Il a tranché.

Il a tranché.

ee lah trah-SHAY. Click below to hear this!

He has decided.

Trancher means to cut or slice. Remember the stories of the Middle Ages when they ate their dinner on a trencher? That’s a thick slice of bread whose purpose was to sop up the gravy.

So how did we get from slicing to deciding?

The Latin origin is trinicare, meaning to cut into three pieces. Eventually, as French broke off from Latin, that became trencher and then trancher.

Then things become a little fuzzy. I suspect the influence of Alexander the Great and the Gordian Knot, or Solomon and the two mothers who claimed the same baby. Both solved a knotty (oooh, sorry for the pun) problem by slicing, or threatening to slice.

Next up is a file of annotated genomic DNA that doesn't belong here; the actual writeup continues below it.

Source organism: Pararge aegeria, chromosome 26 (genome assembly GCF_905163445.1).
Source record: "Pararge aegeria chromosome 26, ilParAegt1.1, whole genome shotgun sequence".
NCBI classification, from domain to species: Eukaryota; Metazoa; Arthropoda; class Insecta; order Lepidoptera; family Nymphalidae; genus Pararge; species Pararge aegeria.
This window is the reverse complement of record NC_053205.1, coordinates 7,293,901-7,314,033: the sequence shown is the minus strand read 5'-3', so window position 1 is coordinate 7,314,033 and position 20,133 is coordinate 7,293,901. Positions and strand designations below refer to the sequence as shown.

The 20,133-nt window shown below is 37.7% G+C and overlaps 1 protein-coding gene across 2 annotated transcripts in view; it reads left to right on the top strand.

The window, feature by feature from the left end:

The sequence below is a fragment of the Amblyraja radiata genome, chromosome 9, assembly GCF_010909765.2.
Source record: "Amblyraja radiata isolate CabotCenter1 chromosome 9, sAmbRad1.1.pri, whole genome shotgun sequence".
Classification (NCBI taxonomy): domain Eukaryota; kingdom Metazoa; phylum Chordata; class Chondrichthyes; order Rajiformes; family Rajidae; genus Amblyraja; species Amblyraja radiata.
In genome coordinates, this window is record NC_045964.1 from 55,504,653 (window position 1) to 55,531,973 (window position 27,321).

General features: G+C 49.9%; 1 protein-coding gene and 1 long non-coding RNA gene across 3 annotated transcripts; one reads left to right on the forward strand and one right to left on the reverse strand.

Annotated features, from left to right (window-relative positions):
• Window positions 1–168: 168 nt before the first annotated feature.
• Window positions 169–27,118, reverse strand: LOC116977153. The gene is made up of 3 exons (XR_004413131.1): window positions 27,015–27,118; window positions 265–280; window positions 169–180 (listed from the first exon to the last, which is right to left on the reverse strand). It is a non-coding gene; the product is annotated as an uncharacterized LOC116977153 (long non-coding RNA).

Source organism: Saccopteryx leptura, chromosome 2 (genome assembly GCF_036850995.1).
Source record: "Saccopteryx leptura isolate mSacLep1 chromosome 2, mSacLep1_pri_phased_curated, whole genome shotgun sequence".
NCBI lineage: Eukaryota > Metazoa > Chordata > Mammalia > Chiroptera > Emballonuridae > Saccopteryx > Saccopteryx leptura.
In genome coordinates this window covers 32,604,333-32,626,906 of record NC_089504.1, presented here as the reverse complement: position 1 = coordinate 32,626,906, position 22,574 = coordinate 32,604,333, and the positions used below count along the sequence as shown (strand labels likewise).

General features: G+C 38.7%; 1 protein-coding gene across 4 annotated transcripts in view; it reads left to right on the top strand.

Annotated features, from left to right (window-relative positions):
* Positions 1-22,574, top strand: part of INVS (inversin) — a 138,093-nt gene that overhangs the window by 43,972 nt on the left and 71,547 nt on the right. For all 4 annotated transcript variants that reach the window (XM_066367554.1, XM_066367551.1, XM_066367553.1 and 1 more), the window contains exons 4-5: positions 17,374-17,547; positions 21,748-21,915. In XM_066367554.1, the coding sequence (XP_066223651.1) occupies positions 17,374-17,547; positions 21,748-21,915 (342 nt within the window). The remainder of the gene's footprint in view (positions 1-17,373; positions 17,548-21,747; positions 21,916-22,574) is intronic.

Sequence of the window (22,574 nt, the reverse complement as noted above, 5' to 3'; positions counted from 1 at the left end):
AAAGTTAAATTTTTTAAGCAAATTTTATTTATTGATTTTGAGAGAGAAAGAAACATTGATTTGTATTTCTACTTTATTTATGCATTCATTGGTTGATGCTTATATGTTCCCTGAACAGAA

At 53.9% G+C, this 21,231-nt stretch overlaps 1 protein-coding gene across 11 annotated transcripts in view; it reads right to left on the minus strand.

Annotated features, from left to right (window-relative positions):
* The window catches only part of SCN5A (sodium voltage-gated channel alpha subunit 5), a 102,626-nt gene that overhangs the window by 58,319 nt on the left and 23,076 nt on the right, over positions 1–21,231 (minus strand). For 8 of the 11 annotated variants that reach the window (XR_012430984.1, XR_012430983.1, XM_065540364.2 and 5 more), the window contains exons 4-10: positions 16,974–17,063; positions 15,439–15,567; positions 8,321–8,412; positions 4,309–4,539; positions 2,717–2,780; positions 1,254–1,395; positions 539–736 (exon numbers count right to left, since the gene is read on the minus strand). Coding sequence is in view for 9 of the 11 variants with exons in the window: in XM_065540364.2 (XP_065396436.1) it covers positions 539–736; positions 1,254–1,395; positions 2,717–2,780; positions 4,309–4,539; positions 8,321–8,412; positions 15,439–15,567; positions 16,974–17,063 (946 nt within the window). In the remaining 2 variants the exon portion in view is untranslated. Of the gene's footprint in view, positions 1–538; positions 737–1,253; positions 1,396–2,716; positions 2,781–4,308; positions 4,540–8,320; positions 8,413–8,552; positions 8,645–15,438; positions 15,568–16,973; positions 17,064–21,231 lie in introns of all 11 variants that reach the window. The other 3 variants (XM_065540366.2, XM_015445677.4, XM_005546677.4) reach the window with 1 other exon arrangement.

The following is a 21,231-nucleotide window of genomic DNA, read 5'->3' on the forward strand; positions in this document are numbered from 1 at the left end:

So back in 1997, the French publication Figaro Magazine ran an article about then-Président de la République Jacques Chirac, who made the difficult decision to dissolve the French Parliament. (That’s within the powers of the French President, when a political coalition falls apart and prevents the government from functioning, for example.) The article was titled, Il a tranché.

You can also say, Il est difficile de trancher entre … et ….. Put two nouns in place of the … It’s difficult to decide between … and …

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